As they develop they begin to understand that the person they are communicating with is their own personality and that is integrated into their psyche quite naturally.
On the other hand the child who has had to reject that mirror image of themselves and replace it with the concept of an all seeing eye in their mind capable of knowing their every intimate thought is for the young child a very real concept and as such will be accepted and integrated into their personality.
Once this has been accepted by the child they are at the whim and the disposal of any entity who can claim to have a closer connection to the god that exists in their head which they see as a separate personality or entity.
Kutner (n.d.) reported that 65% of seven-year old children report they have had an imaginary companion at some point in their lives. He further reported:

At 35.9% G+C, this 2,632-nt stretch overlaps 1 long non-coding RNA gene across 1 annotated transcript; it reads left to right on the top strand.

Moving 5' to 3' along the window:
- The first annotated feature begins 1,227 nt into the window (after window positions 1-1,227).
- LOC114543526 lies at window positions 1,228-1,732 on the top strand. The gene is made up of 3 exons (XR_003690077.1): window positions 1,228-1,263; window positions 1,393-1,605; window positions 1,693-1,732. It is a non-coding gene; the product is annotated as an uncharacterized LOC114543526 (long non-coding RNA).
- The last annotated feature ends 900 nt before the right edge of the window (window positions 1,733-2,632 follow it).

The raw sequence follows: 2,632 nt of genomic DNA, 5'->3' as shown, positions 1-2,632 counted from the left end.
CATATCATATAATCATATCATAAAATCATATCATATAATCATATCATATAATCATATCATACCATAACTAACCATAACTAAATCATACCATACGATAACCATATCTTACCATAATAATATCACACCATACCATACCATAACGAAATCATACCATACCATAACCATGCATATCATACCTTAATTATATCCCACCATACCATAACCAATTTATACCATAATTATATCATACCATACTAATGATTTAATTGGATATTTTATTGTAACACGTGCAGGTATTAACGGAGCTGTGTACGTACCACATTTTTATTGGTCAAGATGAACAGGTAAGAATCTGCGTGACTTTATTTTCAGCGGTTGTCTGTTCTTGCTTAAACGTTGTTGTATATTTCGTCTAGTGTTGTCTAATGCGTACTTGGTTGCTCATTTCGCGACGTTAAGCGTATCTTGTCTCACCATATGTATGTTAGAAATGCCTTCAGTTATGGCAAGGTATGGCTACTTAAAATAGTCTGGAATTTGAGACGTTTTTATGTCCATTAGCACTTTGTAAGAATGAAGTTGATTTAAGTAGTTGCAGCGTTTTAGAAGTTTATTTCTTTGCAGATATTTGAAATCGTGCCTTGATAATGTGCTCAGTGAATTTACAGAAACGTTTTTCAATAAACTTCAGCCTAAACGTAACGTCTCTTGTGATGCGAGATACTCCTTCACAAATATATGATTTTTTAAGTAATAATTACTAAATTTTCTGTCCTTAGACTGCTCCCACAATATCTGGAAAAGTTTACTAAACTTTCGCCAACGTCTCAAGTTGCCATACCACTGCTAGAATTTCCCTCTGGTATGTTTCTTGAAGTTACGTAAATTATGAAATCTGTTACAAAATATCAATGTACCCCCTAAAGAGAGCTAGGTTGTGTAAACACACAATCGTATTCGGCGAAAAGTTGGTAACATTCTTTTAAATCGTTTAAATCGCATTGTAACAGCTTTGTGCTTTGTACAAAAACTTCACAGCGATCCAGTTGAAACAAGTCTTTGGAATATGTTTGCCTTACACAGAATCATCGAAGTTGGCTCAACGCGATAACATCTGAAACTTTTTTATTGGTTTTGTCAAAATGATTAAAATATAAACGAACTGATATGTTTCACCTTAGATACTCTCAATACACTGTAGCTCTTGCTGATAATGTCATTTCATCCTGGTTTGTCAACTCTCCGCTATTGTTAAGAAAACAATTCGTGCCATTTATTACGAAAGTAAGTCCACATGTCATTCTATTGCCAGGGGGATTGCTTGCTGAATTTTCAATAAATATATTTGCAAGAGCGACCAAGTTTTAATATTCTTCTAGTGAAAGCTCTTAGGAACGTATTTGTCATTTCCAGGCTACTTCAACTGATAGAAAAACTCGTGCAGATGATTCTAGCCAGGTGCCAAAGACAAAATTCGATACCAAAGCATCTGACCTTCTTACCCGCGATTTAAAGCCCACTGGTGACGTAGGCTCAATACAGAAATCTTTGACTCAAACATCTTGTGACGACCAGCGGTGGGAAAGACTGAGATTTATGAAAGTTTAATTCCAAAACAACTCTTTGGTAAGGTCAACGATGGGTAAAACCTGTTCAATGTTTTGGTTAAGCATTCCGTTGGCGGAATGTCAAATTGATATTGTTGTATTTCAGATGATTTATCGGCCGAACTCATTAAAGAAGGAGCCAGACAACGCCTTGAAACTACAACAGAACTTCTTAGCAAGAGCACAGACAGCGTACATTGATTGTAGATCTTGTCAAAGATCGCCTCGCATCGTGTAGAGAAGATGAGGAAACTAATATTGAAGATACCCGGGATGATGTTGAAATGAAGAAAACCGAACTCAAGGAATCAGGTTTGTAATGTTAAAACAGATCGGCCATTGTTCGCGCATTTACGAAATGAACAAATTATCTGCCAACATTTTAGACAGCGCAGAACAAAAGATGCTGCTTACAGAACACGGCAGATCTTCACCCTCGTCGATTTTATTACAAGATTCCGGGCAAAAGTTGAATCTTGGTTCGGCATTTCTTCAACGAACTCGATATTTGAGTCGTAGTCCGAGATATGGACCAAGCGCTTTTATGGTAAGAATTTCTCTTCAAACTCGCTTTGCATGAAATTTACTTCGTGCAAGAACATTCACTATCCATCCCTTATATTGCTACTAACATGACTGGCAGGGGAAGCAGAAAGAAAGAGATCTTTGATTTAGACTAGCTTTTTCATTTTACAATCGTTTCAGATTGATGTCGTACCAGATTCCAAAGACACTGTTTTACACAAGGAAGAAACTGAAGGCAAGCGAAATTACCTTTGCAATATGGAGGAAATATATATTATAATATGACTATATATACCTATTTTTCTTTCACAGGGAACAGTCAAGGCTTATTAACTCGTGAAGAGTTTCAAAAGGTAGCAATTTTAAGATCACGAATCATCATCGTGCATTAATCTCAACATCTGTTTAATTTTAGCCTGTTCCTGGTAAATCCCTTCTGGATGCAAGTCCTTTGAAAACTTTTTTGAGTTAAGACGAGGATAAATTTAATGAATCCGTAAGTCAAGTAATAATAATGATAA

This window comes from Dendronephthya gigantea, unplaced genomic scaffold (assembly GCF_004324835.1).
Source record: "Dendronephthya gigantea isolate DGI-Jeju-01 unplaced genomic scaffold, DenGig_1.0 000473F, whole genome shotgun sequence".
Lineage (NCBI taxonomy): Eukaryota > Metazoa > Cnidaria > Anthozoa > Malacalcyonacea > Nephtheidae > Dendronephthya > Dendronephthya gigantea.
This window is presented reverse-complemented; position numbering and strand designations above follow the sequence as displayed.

"Imaginary companions are an integral part of many children's lives. They provide comfort in times of stress, companionship when they're lonely, someone to boss around when they feel powerless,and someone to blame for the broken lamp in the living room. Most important, an imaginary companion is a tool young children use to help them make sense of the adult world."
A fractured sense of identity that may last a lifetime
The theft of the child's mind is irrevocable once its position of authority is cemented in place through the use of religious threat and it's blackmail style through the introduction of the devil and the terror of the Catholic Hell.
Those in a position of authority over the child have a position of control at a level of understanding that is not available to the child while they hold to the notion of the existence of a god or other "spirit" entities. The ability to control the innocent mind is a circuitous one that the child's mind simply cannot untangle.